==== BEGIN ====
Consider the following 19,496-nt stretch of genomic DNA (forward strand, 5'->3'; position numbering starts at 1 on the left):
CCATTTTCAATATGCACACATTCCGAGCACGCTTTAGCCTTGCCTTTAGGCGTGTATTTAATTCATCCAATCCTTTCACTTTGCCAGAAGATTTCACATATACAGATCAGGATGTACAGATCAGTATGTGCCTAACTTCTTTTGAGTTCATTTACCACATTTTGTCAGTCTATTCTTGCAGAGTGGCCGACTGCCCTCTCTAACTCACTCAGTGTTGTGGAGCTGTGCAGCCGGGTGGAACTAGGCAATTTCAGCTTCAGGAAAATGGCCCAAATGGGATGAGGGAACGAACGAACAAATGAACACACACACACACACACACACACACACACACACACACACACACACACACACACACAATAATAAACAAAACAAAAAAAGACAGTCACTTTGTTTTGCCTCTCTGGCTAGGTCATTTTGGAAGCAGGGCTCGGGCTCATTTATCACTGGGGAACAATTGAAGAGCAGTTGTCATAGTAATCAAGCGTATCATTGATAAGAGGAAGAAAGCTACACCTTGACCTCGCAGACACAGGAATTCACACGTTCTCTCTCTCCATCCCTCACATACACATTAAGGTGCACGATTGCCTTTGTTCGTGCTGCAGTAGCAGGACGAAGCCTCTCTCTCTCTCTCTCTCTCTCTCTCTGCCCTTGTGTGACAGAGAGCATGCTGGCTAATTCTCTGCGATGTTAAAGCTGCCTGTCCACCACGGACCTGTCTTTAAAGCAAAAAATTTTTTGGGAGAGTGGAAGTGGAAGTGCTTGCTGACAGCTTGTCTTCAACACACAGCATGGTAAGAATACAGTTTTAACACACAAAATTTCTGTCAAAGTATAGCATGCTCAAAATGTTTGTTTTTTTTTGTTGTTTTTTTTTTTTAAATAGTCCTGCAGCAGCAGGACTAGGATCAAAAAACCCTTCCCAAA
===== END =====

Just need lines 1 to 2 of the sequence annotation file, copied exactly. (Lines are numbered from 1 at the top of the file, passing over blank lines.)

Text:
Consider the following 19,496-nt stretch of genomic DNA (forward strand, 5'->3'; position numbering starts at 1 on the left):
CCATTTTCAATATGCACACATTCCGAGCACGCTTTAGCCTTGCCTTTAGGCGTGTATTTAATTCATCCAATCCTTTCACTTTGCCAGAAGATTTCACATATACAGATCAGGATGTACAGATCAGTATGTGCCTAACTTCTTTTGAGTTCATTTACCACATTTTGTCAGTCTATTCTTGCAGAGTGGCCGACTGCCCTCTCTAACTCACTCAGTGTTGTGGAGCTGTGCAGCCGGGTGGAACTAGGCAATTTCAGCTTCAGGAAAATGGCCCAAATGGGATGAGGGAACGAACGAACAAATGAACACACACACACACACACACACACACACACACACACACACACACACACACACACACAATAATAAACAAAACAAAAAAAGACAGTCACTTTGTTTTGCCTCTCTGGCTAGGTCATTTTGGAAGCAGGGCTCGGGCTCATTTATCACTGGGGAACAATTGAAGAGCAGTTGTCATAGTAATCAAGCGTATCATTGATAAGAGGAAGAAAGCTACACCTTGACCTCGCAGACACAGGAATTCACACGTTCTCTCTCTCCATCCCTCACATACACATTAAGGTGCACGATTGCCTTTGTTCGTGCTGCAGTAGCAGGACGAAGCCTCTCTCTCTCTCTCTCTCTCTCTCTCTGCCCTTGTGTGACAGAGAGCATGCTGGCTAATTCTCTGCGATGTTAAAGCTGCCTGTCCACCACGGACCTGTCTTTAAAGCAAAAAATTTTTTGGGAGAGTGGAAGTGGAAGTGCTTGCTGACAGCTTGTCTTCAACACACAGCATGGTAAGAATACAGTTTTAACACACAAAATTTCTGTCAAAGTATAGCATGCTCAAAATGTTTGTTTTTTTTTGTTGTTTTTTTTTTTTAAATAGTCCTGCAGCAGCAGGACTAGGATCAAAAAACCCTTCCCAAA